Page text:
IN what some industry observers believe may be a final attempt - short of a proxy battle - by hedge fund manager Mr Bill Ackman at a hostile takeover of Norfolk Southern (NS), Canadian Pacific (CP) notified NS on February 9 of its intent to submit a resolution to NS shareholders "to ask their board of directors to engage in good faith discussions with CP regarding a business combination transaction."
IT's been a long time since the last merger between two North American Class 1 railways - the carving up of Conrail between CSX and Norfolk Southern in the late 1990s being the most recent example. But Canadian Pacific (CP), under the stewardship of its capable but controversial CEO Mr Hunter Harrison, goes into 2016 looking for a combination with another Class 1, and after failing to reach a deal with CSX at the end of 2015 has Norfolk Southern (NS) firmly in its sights.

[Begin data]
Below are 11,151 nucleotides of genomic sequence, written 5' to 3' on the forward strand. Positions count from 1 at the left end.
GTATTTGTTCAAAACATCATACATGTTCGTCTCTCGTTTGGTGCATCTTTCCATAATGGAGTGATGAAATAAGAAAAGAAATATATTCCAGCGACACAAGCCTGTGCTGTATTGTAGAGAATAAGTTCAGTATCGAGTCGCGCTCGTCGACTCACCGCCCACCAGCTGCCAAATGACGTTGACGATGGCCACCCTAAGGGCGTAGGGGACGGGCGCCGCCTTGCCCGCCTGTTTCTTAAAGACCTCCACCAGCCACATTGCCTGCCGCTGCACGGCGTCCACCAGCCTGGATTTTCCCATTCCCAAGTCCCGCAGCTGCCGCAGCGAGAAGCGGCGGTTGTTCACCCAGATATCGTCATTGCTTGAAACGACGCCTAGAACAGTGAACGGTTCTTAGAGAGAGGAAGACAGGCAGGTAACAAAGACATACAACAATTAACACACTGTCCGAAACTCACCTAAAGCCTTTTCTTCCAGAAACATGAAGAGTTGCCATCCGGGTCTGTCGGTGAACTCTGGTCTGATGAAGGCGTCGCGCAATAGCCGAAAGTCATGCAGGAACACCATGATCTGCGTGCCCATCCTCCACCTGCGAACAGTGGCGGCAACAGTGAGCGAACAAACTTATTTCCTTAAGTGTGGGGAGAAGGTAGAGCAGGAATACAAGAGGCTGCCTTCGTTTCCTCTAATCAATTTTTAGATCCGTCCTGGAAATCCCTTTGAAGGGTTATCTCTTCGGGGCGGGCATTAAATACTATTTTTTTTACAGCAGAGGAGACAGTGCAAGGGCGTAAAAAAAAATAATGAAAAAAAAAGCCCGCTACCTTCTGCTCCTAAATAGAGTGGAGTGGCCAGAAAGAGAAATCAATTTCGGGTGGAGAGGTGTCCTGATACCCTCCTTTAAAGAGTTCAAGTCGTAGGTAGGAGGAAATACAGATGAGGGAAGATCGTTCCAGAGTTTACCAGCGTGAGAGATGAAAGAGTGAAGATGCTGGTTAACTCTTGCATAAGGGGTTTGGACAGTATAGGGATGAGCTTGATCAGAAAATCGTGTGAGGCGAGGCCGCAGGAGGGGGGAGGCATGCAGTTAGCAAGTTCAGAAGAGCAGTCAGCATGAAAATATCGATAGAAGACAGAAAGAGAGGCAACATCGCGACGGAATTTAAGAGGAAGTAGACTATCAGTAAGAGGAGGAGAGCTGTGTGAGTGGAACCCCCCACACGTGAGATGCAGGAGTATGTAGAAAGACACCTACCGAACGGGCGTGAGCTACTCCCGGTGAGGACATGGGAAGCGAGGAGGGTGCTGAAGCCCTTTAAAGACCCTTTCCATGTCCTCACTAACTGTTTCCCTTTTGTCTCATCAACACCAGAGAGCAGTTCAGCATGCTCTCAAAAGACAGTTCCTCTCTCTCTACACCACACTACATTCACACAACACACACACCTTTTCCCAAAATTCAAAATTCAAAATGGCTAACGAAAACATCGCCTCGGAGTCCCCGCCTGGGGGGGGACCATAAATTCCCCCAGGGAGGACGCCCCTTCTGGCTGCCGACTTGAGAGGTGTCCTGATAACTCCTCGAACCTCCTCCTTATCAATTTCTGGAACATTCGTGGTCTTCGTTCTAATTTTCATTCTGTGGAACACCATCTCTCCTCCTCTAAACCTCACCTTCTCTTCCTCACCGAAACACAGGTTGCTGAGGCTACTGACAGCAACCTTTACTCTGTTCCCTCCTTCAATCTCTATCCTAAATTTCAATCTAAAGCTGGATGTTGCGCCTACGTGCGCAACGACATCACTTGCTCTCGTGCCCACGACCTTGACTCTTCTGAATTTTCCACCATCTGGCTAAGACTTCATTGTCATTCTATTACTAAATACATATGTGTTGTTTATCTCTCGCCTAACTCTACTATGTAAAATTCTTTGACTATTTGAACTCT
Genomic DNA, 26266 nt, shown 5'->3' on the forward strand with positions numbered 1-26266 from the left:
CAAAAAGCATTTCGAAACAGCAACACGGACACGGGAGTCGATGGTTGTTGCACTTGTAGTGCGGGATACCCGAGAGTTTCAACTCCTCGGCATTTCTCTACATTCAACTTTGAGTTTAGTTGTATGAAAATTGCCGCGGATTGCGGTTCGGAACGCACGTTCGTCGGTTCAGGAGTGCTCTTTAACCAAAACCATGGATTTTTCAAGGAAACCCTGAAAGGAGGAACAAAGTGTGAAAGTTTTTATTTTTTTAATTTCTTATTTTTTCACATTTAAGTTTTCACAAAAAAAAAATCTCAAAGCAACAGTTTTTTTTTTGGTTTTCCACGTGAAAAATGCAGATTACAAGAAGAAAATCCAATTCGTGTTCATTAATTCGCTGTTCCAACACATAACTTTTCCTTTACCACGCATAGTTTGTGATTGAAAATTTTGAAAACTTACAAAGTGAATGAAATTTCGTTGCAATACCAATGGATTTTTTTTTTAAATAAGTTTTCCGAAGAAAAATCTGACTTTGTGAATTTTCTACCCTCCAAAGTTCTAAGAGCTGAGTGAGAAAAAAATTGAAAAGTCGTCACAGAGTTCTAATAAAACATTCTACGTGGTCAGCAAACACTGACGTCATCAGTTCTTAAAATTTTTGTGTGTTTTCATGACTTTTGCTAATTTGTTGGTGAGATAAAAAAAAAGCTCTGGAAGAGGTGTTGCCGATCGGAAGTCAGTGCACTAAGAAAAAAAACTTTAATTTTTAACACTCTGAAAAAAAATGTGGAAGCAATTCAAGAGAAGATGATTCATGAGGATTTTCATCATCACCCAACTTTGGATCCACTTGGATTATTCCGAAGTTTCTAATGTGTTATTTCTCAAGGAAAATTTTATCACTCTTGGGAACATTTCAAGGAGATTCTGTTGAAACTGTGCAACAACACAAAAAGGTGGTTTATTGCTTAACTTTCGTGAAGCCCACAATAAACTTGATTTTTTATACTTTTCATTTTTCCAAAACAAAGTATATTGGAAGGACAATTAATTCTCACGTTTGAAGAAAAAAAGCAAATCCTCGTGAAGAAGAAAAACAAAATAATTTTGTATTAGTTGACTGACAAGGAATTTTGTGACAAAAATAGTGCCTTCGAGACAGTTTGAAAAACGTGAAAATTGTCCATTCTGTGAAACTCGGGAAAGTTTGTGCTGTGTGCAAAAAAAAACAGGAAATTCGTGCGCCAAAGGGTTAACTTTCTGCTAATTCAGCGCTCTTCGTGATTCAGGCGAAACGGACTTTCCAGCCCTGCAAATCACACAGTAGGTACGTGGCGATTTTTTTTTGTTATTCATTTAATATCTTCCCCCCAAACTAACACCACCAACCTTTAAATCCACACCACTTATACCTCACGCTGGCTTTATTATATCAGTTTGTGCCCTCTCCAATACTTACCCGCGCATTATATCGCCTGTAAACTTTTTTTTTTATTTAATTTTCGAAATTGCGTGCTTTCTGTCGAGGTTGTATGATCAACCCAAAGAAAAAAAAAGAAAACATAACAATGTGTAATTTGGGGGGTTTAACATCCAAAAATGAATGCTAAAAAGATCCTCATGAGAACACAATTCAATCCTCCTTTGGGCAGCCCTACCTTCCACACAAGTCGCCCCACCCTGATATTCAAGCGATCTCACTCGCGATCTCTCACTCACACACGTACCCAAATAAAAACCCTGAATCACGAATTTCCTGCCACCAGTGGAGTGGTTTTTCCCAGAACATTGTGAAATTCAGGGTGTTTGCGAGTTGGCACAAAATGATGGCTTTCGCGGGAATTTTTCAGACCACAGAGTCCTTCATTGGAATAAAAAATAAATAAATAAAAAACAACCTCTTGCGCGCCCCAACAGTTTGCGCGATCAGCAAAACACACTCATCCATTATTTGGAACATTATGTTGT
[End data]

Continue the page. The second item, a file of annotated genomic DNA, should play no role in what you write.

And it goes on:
NORFOLK Southern (NS) has all-but rejected a $US 28.4bn takeover offer from rival Class 1 railway Canadian Pacific (CP), which was made public on November 17, calling it "low-premium" and stating that it would face difficulties securing regulatory approval.
NORFOLK Southern (NS) informed its customers on October 20 that it will no longer accept shipments of poisonous inhalation hazard (PIH) commodities from December 1, and that passenger trains operated by Amtrak, Virginia Railway Express, and Chicago's Metra will be banned from its infrastructure from December 31.
Positive Train Control has been a generational challenge for the US freight railways consuming billions of dollars and millions of man hours in the race to reach the federally-mandated deadline for implementation, which is just two months away. However, with the programme well behind schedule there is still considerable uncertainty over what will happen after the clock strikes midnight on December 31, as Keith Barrow explains.